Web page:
Wendy E. Wrzos http://wendyandthebluegiraffe.blogspot.com/
Photograph from: http://littlegreendot.com/kiddie-prize-soap/

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junk mailLots of people I meet have a hatred for the mail; it’s shoved in drawers, overflowing from plastic bags, or abandoned in boxes for days on end. But my daughter and I actually fight to see who goes and collects the mail. We both rummage through, it as we slowly walk back to the step, seeing if there are postcards for her, or magazines and catalogs for me. Occasionally, there is a real letter, but sometimes it is just a few, official looking envelopes, screaming out for our attention, when they are merely clever impostors, pretending to be far more important than they really are.

We look at them together, and I roll my eyes at the credit card invitations, while she is excited at their promise of (seemingly) large amounts of money coming our way. I rip the plastic off the magazines, scan the headlines, and try to guess who is the latest beauty on the cover. I briefly believe them when they say that the new hair cut will make me look young and slim, then I put it carefully aside, coveting its promise for an indulgent, quiet read later on.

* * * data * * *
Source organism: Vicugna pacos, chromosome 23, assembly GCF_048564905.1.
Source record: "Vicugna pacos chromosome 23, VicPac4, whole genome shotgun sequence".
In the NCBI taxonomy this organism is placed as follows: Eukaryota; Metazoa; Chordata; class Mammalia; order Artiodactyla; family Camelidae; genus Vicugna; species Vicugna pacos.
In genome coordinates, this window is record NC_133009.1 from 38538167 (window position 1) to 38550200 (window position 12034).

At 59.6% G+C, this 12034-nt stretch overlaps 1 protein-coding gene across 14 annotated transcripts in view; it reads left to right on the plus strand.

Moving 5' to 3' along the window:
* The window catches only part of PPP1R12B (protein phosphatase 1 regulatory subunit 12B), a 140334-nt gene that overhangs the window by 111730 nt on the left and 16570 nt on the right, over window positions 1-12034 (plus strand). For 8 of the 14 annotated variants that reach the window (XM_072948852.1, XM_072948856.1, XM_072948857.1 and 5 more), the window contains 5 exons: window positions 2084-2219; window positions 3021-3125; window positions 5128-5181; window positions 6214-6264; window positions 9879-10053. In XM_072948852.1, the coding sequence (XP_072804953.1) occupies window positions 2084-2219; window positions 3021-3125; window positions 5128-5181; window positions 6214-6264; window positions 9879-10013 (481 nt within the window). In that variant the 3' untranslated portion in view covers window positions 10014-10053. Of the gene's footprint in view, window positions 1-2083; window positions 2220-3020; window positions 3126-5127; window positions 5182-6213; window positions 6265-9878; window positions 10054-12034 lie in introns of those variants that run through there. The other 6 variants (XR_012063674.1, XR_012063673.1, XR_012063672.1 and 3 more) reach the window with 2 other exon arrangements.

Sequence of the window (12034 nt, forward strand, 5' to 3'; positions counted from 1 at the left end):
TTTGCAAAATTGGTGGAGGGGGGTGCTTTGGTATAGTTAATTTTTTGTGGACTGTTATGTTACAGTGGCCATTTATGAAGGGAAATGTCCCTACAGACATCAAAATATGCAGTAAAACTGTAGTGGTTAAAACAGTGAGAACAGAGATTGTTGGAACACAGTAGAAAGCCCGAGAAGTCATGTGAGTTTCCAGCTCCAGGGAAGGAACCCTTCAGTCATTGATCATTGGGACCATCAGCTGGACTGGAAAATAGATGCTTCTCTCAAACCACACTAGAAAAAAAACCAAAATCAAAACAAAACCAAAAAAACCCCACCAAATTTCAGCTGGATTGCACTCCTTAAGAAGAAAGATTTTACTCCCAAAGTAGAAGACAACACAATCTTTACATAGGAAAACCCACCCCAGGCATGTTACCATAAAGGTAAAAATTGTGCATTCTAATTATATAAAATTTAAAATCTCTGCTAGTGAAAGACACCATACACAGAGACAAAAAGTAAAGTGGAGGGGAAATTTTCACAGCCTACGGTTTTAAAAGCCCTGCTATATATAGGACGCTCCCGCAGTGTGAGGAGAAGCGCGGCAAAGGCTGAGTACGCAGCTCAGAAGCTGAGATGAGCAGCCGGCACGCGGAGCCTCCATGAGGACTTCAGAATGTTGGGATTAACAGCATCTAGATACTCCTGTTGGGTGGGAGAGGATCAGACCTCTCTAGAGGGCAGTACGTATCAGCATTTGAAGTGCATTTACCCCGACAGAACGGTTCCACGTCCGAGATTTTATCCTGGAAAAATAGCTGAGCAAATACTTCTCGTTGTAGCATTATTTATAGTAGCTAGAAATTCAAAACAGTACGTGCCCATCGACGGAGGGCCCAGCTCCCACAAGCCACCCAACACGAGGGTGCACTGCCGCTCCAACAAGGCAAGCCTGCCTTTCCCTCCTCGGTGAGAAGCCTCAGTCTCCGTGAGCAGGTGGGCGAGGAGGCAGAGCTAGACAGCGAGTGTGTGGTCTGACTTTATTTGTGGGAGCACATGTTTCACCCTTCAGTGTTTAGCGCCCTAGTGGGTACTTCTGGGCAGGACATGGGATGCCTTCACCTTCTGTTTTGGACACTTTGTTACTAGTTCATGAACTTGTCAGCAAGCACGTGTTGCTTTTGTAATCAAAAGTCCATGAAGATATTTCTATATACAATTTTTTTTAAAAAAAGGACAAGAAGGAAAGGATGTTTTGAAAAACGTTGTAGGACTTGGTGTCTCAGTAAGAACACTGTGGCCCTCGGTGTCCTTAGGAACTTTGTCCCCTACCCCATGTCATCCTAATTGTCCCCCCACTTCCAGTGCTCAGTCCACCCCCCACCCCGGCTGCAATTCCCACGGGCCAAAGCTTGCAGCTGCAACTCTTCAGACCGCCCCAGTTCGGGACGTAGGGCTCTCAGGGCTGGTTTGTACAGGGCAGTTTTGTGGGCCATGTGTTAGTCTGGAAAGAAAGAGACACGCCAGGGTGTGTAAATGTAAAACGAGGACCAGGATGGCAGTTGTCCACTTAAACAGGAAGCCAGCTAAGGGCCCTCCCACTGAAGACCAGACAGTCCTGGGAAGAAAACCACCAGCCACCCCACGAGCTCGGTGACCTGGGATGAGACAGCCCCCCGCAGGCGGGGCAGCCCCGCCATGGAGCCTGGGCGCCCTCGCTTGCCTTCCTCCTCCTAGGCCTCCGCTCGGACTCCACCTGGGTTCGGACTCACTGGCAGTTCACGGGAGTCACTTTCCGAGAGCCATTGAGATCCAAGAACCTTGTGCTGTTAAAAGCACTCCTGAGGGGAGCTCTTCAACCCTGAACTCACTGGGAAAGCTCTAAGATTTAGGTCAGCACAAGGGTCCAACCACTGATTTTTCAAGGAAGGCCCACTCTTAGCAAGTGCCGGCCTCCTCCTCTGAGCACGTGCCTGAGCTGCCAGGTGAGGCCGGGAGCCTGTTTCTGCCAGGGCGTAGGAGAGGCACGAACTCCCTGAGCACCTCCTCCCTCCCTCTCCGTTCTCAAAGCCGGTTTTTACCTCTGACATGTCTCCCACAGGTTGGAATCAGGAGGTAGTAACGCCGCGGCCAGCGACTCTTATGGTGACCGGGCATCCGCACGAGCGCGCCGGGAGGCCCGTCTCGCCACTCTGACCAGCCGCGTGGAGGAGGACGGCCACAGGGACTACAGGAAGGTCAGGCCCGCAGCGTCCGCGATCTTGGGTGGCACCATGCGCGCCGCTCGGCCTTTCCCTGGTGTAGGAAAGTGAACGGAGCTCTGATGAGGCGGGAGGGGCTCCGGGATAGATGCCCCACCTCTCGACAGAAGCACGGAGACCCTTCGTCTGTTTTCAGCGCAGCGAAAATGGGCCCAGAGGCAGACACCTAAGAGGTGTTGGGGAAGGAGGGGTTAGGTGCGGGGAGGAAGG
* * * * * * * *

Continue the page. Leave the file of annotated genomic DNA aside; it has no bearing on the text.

Getting the mail is a game to us, and I realized yesterday it’s because our focus isn’t on the bills and thoughtless, shiny pieces of advertisement (I always mean to take up the coupon crusade, but I just can’t seem to do it). These, we can’t avoid, but in the middle of the necessity is the fun of always having something unexpected to look forward to.

Yes, it may be setting the bar for enjoyment pretty low, but we never know what is going to arrive. Like everyone, I have had my fair share of devastating envelopes, but amidst the fear and breathlessness the garden catalogs continue to arrive, and the fashion magazines still sweetly call my name.

I know we are supposed to cut down on clutter, and unsubscribe to everything, but I don’t want my world to be that sanitized and pared down to exactly what I want. I control enough in my life, without knowing (and dreading) exactly what I will see every day. I like to be surprised; to have my eyes opened to something different, and to be allowed to wonder why on earth I have just received the latest bass fishing catalog …..

Wendy E. Wrzos http://wendyandthebluegiraffe.blogspot.com/

Photograph adapted from Martha Stewart

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box people

They estimate that 1 in 10 Americans own a storage locker, and that at least 2 out of every 10 lockers will become abandoned and unclaimed. Apparently, we spend a tremendous amount of time and money storing things, and the older I get the less I understand why; it is frightful to me how much I have stored in my own basement, and on more than one occasion I have gone to look for something, only to find that it has been nibbled on by mice or become more than a little damp and damaged.